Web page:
Cellular phenotyping data are just that, data and not knowledge. These data must be interpreted to generate knowledge and predictive models of cellular function. Issues discussed were the type of data that should be collected, how much data and metadata are necessary for cellular phenotyping, and the ability of databases to enhance knowledge development and not serve simply as a data repository. Drs. Fernando Pereira, a computer scientist from Google, and Hongkui Zeng, a neurobiologist from the Allen Institute for Brain Science, were the speakers in the final session of the workshop.

Dr. Pereira spoke about how Google manages large datasets for applications such as understanding structural text elements or categorizing videos on YouTube. The company’s researchers first identify features or attributes that may relate to each other. For example, the work “book” may be a noun or a verb so the context of its use must be identified and captured. Models can be created that will then predict properties of other units (words) that exist is a similar context. Similarly, YouTube has identified many attributes of posted videos, including subject matter, language, length of time watched, and video quality, to predict the market for that video or other similar videos. The key concepts communicated were the necessary identification of individual features that, when analyzed together and in context, build a more meaningful view of the landscape-shaping predictive model.

Dr. Zeng introduced the Allen Cell Types Database. The database is currently being developed and will contain morphological, molecular, and physiological data as well as spatial information building an integrative picture of neuronal cell types in the brain. The information will be highly standardized and will be in a searchable format. Data on 240 cells from the highly specialized visual cortex has just been made available.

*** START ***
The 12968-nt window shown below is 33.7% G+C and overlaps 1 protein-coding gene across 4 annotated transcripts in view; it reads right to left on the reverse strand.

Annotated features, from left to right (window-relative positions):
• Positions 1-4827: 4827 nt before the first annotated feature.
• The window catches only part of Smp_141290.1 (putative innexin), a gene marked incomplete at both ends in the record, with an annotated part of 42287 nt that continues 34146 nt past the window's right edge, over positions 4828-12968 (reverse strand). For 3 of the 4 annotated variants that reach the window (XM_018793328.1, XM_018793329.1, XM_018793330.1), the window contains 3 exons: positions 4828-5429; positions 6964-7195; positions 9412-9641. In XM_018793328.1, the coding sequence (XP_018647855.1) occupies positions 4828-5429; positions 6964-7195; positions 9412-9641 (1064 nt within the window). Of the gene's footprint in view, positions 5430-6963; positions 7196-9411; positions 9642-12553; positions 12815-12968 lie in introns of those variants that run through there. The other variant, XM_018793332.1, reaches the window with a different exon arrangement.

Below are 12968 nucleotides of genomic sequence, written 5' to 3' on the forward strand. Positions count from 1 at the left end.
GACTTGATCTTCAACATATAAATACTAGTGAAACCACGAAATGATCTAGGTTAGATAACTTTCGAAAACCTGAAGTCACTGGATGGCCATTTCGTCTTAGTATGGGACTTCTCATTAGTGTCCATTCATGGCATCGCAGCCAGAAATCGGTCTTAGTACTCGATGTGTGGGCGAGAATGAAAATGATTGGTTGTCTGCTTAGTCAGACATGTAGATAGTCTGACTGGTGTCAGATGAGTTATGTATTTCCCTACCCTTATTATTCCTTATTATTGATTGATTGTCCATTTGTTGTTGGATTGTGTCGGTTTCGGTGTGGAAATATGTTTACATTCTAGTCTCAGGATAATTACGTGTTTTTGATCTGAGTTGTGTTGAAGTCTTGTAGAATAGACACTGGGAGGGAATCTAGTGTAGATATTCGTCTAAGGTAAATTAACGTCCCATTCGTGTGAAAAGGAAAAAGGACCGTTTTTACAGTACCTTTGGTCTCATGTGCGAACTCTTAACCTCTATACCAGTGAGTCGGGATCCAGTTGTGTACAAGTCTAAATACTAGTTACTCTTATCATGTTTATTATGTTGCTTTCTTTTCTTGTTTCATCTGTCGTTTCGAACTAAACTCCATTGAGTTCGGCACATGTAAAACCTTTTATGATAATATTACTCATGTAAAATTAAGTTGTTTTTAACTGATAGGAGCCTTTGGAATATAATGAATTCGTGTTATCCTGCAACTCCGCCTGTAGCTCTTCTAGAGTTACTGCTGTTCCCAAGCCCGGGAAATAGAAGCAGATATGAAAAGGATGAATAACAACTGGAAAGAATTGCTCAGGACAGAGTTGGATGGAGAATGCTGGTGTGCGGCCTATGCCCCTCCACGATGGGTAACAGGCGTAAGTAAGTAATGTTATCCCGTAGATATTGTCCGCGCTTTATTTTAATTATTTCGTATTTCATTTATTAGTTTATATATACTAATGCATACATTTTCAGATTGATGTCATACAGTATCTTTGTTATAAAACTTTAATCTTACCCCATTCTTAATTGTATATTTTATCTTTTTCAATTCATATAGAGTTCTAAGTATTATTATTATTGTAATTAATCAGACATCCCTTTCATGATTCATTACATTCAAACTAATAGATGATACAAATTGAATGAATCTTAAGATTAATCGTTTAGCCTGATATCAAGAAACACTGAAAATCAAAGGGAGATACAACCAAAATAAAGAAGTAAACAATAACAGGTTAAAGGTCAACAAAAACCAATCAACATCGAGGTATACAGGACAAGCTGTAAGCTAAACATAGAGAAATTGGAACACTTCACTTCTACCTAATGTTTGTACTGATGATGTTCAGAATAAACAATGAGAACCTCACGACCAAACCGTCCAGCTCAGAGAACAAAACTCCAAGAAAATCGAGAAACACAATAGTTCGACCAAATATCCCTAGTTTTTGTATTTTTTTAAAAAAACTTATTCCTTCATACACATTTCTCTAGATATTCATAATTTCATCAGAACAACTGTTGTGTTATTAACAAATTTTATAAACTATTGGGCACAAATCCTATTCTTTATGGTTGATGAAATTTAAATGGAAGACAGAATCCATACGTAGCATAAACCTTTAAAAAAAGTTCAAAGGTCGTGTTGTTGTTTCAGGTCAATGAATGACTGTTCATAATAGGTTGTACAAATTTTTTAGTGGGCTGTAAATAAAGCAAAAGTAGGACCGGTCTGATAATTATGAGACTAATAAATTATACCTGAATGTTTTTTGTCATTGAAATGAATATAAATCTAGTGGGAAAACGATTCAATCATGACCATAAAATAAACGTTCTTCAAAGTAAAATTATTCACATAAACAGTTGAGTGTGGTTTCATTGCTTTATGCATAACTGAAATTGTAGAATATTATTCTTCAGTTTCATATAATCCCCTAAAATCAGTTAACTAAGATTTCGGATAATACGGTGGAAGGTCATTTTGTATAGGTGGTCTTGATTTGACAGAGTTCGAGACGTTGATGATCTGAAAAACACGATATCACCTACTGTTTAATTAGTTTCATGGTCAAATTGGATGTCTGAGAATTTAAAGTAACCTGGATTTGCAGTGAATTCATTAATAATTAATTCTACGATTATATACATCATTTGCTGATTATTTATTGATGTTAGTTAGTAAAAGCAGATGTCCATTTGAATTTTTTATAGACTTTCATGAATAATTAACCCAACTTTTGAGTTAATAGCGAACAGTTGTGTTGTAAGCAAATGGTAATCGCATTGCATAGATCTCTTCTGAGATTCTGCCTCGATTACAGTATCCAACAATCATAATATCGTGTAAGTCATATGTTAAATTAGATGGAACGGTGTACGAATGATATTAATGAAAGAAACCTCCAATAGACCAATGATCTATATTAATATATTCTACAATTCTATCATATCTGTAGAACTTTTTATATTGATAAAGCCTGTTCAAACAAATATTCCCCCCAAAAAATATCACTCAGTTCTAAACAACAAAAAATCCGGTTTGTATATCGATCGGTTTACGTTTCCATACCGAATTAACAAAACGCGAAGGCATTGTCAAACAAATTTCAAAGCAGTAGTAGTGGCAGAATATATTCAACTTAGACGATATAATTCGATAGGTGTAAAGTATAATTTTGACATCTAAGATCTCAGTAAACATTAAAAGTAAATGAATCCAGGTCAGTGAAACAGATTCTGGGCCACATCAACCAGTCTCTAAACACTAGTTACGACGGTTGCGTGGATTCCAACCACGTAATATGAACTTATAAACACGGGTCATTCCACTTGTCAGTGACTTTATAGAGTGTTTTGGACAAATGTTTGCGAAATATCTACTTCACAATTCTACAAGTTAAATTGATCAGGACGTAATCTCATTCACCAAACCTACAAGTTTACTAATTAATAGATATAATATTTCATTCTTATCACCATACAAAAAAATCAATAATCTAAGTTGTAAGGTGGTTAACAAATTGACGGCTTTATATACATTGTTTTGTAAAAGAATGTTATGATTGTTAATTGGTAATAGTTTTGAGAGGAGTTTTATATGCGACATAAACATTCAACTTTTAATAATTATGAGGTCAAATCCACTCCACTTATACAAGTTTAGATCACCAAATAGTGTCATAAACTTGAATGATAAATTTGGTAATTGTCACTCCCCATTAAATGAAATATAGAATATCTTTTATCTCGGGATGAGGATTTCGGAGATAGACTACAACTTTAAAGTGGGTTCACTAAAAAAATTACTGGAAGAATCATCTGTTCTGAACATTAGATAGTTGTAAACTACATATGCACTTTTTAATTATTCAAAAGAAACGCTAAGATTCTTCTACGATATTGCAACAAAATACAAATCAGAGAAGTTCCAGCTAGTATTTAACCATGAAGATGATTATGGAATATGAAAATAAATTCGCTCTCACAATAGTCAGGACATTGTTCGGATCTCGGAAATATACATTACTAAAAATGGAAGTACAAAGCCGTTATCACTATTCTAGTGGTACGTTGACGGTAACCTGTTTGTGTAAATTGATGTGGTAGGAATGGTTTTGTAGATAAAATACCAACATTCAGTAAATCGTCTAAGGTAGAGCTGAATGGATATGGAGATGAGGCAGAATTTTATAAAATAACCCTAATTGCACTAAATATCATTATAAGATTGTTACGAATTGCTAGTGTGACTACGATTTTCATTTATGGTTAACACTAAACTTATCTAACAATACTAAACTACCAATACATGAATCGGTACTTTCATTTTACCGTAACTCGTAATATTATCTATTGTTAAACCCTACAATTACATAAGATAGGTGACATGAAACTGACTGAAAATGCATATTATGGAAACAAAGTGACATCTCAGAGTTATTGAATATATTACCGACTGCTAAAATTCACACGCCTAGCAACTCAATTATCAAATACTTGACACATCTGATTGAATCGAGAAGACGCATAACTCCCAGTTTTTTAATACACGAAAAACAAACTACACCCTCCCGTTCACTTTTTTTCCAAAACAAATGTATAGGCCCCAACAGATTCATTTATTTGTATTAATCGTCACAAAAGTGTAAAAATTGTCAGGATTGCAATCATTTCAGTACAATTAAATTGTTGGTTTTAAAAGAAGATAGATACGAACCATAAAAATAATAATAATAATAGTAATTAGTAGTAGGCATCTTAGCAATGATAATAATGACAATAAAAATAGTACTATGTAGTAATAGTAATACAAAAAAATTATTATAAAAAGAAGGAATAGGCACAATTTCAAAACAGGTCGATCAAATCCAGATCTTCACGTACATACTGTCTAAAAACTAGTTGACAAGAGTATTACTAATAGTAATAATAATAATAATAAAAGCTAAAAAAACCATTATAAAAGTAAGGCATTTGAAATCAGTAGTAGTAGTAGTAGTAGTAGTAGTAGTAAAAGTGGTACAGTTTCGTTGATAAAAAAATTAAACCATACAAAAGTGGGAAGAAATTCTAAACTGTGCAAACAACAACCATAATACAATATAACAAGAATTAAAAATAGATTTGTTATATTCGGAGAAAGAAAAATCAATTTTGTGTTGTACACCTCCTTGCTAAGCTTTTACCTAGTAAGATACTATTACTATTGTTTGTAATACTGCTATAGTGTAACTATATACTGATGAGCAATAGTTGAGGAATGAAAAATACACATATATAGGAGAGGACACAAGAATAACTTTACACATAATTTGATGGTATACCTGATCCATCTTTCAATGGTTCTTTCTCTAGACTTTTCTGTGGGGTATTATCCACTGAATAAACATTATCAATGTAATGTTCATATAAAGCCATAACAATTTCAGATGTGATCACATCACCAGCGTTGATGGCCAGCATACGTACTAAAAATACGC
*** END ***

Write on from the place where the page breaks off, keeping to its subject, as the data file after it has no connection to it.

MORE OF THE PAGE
Discussion on this topic centered on the need to create a common organizing framework and the need for the data to relate to each other. Positional mapping is key and participants asked if there should be common, agreed-upon ways to collect the data. New tools to mine the data will be needed as well, and it will be essential to capture the metadata from all studies. 
 

Appendix 1 – Meeting Agenda

Tuesday, April 21, 2015

1:30 p.m.

Welcome – Opening Remarks

  • Thomas Insel, Director, National Institute of Mental Health

Workshop Goals and Overview

  • Andrea Beckel-Mitchener, National Institute of Mental Health
  • James Eberwine, University of Pennsylvania

2:00 p.m.

SESSION 1: MORPHOLOGICAL CONSIDERATIONS 
Type identification and classification: lessons from history of Systematics

  • Junhyong Kim, University of Pennsylvania

Towards Imaging DNA, RNA, and Proteins With Nanoscale Precision Throughout Entire Neurons and Neural Networks

  • Ed Boyden, Massachusetts Institute of Technology

2:40 p.m.

Breakout groups with moderators:

3:10 p.m.

Reconvene and Summarize (Location: Room D)

3:30 p.m.

BREAK

3:45 p.m.

SESSION 2: MOLECULAR SIGNATURES 

Big data in astronomy: classifying and correlating millions of galaxy images

  • Bhuvnesh Jain, Astrophysicist, University of Pennsylvania

Drop-Seq: massively parallel single cell RNA-seq for analyzing complex tissues.